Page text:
Half of you are probably saying, "Oh, of course she's into Ron Paul!" (Especially if you've been reading this blog faithfully, and know that I'm terrified of increasing government power, and that I will only support someone who wants to decrease it. Or, you know, if you saw where I said so in the comments.) And the other half are saying, "Ron Paul? Are you kidding? The guy's a nut!"
Obviously I don't think he's a nut. On the contrary, when you listen to him instead of only to his critics, you may be shocked to find out how much sense the guy makes. I reserved judgment until I saw this video in which he came out supporting exactly my beliefs on everything that really counts to me.
I'll start with his foreign policy, which is the most unpopular part of his platform, but my personal favorite. He's a non-interventionist -- believing that we should not, for instance, bomb Iran, or give millions of dollars to Israel (or anywhere else), or try to manage the whole world's affairs. I like that a lot. Every single other Republican candidate promises to be "tough" on Iran, which translates in most cases to bombing the heck out of civilian installations. Since this is against church teaching, I don't really understand how the candidate who claims to be "Catholic" and "pro-life" has promised to bomb civilian nuclear research facilities. My definition of "pro-life" includes pro-Iranian-life.
Of course I do care about our own nation's security. But I am not convinced that the Iranians would all kill us in our beds if we left them alone. We have been involved in their country since the 50's, and they really, really hate us for it. I do believe that our interference (setting up and supporting the Shah as their dictator, for instance) has played a big role in radicalizing that nation. I learned a lot about our history with Iran from this video, which I heartily recommend.
I just see that we have two options, as far as our foreign policy goes. We can attempt to police the entire world, making sure that no one who dislikes us ever becomes powerful enough to do us harm. As we do this, more and more people will come to hate us because of the "inevitable" civilian deaths that keep occurring. Meanwhile, we will become overextended in terms of money and manpower. Already we spend more on defense than all the other countries in the world put together. We can't sustain that forever, as our economy will tell you.
The other option is to stay as far away from the Middle East as we can, because it's a sticky mess, and leave other nations alone as well. We will recognize that we can't do everything, ensure democracy in every nation, prevent every oppressive regime in the world -- much as we would like to. Instead we will focus on defense, having a strong defensive force that will stop attacks on our soil. We have the manpower to secure our borders and defend our skies, while we don't have the manpower to police the whole world. Our relationships with other nations will be based on trade and diplomacy, not on drones and airstrikes. That's Ron Paul's plan, and I like it.
The second major issue on my mind coming into this election is abortion. I keep being told by my friends that Ron Paul isn't really pro-life. All I can say is, have you listened to him? He can't stand abortion. As an Ob/Gyn, he was definitely in a position to learn all about it, and he hates it. He doesn't want anyone to do them. And he doesn't want them to be legal anywhere, because he, like me, realizes the personhood of unborn babies and that no one has the right to kill another person.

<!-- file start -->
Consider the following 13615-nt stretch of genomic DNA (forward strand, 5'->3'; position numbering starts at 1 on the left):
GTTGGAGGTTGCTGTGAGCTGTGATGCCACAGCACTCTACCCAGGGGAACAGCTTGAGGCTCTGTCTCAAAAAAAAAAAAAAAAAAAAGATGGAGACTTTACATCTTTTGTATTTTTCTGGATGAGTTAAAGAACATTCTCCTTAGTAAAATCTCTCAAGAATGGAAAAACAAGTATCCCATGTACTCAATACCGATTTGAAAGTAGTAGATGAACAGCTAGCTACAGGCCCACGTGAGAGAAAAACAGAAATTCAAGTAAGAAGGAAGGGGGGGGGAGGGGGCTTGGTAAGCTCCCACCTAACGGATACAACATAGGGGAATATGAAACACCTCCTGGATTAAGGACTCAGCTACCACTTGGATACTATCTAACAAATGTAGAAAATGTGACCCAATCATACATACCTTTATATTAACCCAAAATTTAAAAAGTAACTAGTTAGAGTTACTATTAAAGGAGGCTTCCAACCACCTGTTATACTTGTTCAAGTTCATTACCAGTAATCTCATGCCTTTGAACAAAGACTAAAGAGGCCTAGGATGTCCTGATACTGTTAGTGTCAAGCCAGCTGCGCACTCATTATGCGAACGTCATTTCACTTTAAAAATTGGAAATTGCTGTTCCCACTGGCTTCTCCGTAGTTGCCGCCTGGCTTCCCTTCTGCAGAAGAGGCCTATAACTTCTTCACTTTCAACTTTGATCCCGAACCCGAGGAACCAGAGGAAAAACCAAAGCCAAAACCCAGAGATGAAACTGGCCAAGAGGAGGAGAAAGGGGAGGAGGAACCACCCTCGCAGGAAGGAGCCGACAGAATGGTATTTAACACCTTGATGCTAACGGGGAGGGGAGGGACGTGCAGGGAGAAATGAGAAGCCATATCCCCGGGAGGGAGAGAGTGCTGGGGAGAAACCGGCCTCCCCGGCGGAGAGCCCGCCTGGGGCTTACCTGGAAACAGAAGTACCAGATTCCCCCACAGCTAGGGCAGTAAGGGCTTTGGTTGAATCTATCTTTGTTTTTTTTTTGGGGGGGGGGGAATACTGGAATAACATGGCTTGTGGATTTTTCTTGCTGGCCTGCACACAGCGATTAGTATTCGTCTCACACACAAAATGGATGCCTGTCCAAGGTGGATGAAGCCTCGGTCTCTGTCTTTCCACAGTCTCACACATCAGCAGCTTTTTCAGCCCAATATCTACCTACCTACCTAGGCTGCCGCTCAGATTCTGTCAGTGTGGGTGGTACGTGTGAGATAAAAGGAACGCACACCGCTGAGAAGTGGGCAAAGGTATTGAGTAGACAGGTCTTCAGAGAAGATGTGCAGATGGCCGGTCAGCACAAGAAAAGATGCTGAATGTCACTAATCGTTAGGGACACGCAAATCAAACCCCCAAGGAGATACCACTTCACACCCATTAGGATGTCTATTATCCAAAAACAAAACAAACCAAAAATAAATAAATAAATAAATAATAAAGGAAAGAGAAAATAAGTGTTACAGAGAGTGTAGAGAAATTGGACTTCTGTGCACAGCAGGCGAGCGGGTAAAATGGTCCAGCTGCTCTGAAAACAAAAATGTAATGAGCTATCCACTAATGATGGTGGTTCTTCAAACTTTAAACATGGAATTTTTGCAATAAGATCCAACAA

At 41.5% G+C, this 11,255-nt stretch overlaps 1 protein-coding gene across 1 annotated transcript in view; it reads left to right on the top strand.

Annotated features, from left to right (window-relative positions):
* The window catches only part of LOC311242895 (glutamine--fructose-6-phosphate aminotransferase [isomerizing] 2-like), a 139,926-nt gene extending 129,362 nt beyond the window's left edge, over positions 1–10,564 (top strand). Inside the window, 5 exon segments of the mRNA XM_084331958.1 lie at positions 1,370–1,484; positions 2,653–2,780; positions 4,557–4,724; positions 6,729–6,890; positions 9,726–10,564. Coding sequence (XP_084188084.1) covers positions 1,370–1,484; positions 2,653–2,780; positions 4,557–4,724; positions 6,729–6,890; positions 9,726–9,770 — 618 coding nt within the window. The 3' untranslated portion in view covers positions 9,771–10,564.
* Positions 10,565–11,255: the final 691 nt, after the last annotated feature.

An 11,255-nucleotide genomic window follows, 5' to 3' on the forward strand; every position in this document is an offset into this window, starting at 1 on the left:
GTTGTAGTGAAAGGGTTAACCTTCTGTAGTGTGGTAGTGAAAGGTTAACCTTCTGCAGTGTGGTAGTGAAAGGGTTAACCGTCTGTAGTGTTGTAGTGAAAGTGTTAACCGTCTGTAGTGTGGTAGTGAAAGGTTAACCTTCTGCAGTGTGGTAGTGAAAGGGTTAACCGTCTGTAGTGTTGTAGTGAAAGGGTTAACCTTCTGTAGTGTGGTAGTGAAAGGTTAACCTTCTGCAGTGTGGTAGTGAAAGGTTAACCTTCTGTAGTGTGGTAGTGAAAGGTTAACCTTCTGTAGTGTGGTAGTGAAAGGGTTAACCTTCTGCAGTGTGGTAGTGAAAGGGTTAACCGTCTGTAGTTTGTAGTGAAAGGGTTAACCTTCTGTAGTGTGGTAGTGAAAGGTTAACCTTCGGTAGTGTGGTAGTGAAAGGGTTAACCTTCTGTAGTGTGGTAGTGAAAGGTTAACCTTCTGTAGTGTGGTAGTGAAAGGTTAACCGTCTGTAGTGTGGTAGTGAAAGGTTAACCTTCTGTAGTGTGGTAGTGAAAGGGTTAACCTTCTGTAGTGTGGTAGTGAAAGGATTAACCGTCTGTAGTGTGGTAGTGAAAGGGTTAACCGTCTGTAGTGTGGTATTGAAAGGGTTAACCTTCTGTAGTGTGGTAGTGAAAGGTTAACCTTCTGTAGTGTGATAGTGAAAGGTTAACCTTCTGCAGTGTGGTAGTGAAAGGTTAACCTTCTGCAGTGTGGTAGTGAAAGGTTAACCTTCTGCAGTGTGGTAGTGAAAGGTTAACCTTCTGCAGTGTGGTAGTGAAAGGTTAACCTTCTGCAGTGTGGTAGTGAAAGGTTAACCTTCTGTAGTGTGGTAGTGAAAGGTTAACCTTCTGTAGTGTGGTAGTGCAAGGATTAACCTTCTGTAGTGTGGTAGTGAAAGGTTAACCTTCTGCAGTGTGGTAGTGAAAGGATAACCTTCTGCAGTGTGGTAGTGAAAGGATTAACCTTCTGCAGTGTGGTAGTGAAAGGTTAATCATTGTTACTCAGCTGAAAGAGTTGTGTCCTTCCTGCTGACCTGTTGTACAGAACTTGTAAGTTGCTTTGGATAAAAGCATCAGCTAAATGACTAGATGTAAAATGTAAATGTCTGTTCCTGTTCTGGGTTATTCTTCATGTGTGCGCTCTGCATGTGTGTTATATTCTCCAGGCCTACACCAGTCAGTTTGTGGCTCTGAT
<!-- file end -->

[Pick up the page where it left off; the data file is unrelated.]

However, his path to achieving this isn't primarily through the federal government. He realizes, as I do, that all our efforts to ban abortion nationwide have failed. The federal government has so much inertia and is so far removed from the people that little ever changes there. In order to ban abortion, we would first have to overturn Roe v. Wade, which requires appointing new justices to the Supreme Court, which requires congressional approval. No president has been able to do this in over thirty years they've been trying. Other tactics, like amending the Constitution, are just as difficult to do.
Ron Paul would overturn Roe v. Wade if he could. His main plan, though, involves working in the individual states. If the states were allowed to regulate abortion on their own, many of them would ban it right away, and others would add more regulation. After awhile, when the other states saw that the world didn't go completely crazy when abortion was banned, more might join in. It's allowing democracy to work -- if the people in an area really want to ban abortion, they will do so. And if they don't really want to ban abortion? Well, that's our job. We need to work, on a local level, to convince people that choosing life is better for moms and babies. All I want is the opportunity to work within my own state to get laws that support life. I don't need the federal government to handle everything while I sit and vote once every four years. I'm willing to put in the hours myself.
Most conservatives I read agree that Ron Paul's economics are sound. He subscribes to the Austrian school of economics (watch this rap battle to learn what that is, and who F. E. Hayek is). In short, he wants less regulation, less protection of big business, less spending, and lower taxes. He wants to cut the budget by a lot. That's going to hurt, but it's what we have to do to keep our economy from getting even worse.